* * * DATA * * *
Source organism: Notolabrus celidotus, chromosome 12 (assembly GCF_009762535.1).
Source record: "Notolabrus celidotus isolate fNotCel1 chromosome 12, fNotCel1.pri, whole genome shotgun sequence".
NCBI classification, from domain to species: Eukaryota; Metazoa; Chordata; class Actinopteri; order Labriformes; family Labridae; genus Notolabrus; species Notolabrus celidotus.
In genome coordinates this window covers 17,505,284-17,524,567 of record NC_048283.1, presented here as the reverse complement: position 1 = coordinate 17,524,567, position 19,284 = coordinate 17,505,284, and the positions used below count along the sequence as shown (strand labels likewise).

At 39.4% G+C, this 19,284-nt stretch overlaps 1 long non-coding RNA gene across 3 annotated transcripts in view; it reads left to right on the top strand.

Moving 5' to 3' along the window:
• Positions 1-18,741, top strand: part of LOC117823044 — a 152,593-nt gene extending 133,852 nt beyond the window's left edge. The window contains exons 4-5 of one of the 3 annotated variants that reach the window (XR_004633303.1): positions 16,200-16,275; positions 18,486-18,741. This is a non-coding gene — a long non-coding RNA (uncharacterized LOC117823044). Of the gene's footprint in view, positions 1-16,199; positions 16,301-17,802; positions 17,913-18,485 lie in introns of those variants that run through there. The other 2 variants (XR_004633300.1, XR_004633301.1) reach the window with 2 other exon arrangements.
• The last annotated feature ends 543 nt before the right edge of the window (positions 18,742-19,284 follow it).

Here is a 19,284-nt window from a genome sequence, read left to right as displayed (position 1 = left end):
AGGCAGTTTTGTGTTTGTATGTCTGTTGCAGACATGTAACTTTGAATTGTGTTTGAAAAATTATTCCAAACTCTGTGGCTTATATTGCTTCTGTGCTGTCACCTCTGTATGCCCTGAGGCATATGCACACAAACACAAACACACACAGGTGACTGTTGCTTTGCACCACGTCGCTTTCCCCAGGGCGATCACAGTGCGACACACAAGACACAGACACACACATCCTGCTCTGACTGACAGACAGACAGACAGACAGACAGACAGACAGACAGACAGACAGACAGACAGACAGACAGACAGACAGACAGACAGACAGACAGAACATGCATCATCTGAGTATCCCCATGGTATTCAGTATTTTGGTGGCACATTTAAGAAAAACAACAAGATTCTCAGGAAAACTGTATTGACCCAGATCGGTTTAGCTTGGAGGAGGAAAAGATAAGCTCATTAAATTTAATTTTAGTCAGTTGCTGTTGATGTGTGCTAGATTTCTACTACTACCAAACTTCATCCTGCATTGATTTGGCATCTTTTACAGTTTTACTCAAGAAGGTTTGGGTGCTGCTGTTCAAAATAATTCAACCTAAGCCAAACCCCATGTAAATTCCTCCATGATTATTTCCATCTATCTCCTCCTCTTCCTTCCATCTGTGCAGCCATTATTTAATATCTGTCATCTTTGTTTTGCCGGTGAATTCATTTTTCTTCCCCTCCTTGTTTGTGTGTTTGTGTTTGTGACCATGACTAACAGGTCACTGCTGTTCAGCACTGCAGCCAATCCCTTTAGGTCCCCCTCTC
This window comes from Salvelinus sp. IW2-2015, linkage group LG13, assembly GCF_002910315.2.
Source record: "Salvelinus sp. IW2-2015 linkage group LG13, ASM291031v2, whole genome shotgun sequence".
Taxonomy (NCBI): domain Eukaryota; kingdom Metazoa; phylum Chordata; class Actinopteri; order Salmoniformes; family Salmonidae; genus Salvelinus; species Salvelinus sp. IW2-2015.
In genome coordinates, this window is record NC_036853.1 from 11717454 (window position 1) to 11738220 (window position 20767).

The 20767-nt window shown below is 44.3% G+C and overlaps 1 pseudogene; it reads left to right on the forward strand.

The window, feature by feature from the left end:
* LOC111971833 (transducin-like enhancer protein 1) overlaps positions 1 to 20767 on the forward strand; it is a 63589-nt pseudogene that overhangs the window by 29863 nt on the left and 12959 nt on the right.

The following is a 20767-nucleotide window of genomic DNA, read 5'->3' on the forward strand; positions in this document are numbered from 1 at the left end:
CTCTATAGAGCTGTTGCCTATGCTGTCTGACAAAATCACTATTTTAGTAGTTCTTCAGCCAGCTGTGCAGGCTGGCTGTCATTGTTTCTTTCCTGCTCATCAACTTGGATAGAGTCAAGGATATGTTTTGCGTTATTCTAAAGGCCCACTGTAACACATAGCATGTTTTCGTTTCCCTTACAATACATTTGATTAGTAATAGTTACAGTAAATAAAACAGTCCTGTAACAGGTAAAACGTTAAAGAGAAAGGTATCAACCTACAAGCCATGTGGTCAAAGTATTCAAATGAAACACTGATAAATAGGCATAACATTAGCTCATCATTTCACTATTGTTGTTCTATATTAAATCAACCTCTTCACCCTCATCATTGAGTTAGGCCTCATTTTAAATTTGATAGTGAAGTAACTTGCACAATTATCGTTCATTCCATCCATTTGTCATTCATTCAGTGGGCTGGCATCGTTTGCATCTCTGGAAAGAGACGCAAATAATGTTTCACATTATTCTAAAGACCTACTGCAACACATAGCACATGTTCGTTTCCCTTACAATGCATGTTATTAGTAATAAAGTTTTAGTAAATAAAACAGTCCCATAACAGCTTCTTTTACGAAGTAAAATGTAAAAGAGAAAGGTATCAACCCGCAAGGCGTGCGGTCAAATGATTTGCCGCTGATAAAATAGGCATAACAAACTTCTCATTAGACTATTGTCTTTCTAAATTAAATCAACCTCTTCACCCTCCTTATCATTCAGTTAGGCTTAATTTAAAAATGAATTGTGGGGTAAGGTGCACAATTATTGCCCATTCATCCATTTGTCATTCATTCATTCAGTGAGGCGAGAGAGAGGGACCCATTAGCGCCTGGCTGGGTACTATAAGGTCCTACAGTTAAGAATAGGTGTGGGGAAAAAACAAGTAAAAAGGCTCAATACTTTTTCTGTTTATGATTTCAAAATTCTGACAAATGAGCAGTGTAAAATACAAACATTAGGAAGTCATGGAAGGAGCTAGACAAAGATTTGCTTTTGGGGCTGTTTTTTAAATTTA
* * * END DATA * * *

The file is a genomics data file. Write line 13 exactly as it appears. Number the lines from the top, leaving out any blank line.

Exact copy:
Taxonomy (NCBI): domain Eukaryota; kingdom Metazoa; phylum Chordata; class Actinopteri; order Salmoniformes; family Salmonidae; genus Salvelinus; species Salvelinus sp. IW2-2015.